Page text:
Reissued on CD back in 2001, Into The Rhythm's post of this session includes the liner notes from that release. I checked a week ago and didn't see this LP anywhere, so I ripped the audio and scanned the covers then just as I got to the 2nd last personality involved while doing the write up, I found ITR had put this up a few months ago. It was too late to stop by then so you can get yourself a digital version of the vinyl from Soundological right HERE or HERE.


J Thyme...kind said...

Nicely written. So much to jump off on here. Firstly, since India is in the southern hemisphere like Brasil & both cultures excel at poly-rhythm, then I would have to say that your assessment of Rich being outclassed by an East Indian is reasonable. East Indian drumming must stretch back 1000 years & that's no joke. As far as Paul Horn's involvement on this set is concerned, I'd say his illegal recording inside the Taj is one of the great, great pieces of renegade art. Just use your imagination. Paul was allowed entry by a guide who managed to gain him entry into the hallowed space, thereby allowing a great work of art to be made. Fantastic!!!

Emile said...

cheeba, nice drop!
a friend of mine LOVES this shit 2!
I'll pass it on to him (believe it or not, but he has just internet for e-mail, so I'll burn it on a disc for him:-)
thanks from me & Ad
peace, E-mile

cheeba said...

Thanks, J! I totally agree with your Pyramid assessment. I picked it up at a young age because I was into anything Egyptian and it was like a musical B&E record. I've been toying with the idea of posting it here because although the music is available, the multiple issues have different illustrated booklets which I haven't seen out yet. It's a fascinating story in addition to its historical significance.

Funny you mention 1000 years of drumming history (which is conservative considering they covered principles of scale, melody and rhythm in the Rig Veda over 3000 years ago!) since the man who was considered the walking encyclopedia/museum of that entire history of rhythm was in the same room and it was his Dholak that Buddy was using during the session. Talk about under-utilised resources!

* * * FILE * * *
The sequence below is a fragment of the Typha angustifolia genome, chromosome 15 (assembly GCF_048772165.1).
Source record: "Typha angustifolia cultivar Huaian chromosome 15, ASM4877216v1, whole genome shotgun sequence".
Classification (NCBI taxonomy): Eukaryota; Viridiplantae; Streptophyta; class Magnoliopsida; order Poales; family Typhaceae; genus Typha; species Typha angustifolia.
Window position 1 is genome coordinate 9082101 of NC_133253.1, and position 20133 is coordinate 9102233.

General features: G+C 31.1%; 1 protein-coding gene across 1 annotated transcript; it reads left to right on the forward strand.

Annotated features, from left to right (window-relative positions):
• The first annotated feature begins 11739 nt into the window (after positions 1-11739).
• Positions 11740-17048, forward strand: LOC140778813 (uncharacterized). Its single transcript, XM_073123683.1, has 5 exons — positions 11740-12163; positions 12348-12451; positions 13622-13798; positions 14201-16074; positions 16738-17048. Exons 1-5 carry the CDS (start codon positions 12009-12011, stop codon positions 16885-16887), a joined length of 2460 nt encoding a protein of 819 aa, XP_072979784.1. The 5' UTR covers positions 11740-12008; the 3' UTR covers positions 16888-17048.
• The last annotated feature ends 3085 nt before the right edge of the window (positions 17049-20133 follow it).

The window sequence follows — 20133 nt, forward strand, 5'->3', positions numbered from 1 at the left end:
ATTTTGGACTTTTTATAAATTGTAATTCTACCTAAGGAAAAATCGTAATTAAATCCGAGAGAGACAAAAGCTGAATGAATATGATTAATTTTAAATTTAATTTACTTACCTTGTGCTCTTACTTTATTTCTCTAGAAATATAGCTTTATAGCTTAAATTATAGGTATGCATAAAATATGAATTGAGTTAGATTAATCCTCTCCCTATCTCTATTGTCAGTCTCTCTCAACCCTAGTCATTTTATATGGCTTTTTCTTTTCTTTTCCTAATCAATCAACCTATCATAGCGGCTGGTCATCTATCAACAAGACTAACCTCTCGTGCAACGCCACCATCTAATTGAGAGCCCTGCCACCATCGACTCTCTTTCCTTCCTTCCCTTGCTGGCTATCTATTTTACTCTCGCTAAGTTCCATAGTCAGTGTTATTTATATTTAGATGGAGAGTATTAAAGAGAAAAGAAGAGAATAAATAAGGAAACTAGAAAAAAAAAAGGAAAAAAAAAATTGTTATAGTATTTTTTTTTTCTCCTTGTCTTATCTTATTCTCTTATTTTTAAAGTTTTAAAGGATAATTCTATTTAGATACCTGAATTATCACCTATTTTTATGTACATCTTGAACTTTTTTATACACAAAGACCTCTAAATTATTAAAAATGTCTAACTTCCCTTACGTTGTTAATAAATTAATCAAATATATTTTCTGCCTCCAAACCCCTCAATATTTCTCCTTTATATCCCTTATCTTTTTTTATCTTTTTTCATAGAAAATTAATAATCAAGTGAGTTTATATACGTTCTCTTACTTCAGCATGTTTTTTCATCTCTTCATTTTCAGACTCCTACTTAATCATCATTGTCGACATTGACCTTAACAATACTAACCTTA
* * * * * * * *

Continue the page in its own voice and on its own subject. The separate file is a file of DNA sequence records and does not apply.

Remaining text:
cheeba said...

You're welcome, E-mile. It don't matter how the love gets spread, as long as it gets spread, right? :)

J Thyme...kind said...

Cheeba! Some of those Bollywood scores kick like it's no bodies business.
Here's a short list of favs.

R.D. Burman - Kasme Vaade OST [1978]
Rajkamal - Sawan Ko Aane Do OST [1979 EMI] India
Laxmikant-Pyarelal - Sargam OST [1979 EMI]
Laxmikant-Pyarelal - Loafer OST [1972 EMI]
Kalyanji Anandji - Qurbani OST [1978 Polydor]

Any of these will more then prove your point about 3000 years of lineage. For real!

cheeba said...

Nice! Where I grew up I didn't have much access to Bollywood material and even the classical Indian stuff wasn't voluminous. I have a couple by RD Burman but will definitely search these out. As always, appreciate your guidance!

J Thyme...kind said...
This comment has been removed by the author.
cheeba said...

D'oh! I missed that one! :)

Thanks tho, J!

munshiraj said...

Very nice description. Recently a friend showed me the original LP and I was stunned. You are right about Buddy, but also A. Rakha shines better in his own element too. There is nothing polyphnic here since all meters are mostly in 3 and 4. I have yet to hear the whole album. Thanks for the write-up.

Ozzy said...

The greatest jazz drummer met the greatest percusionnist in the world? What? They've made an album together? No kidding?
Thank you for sharing this!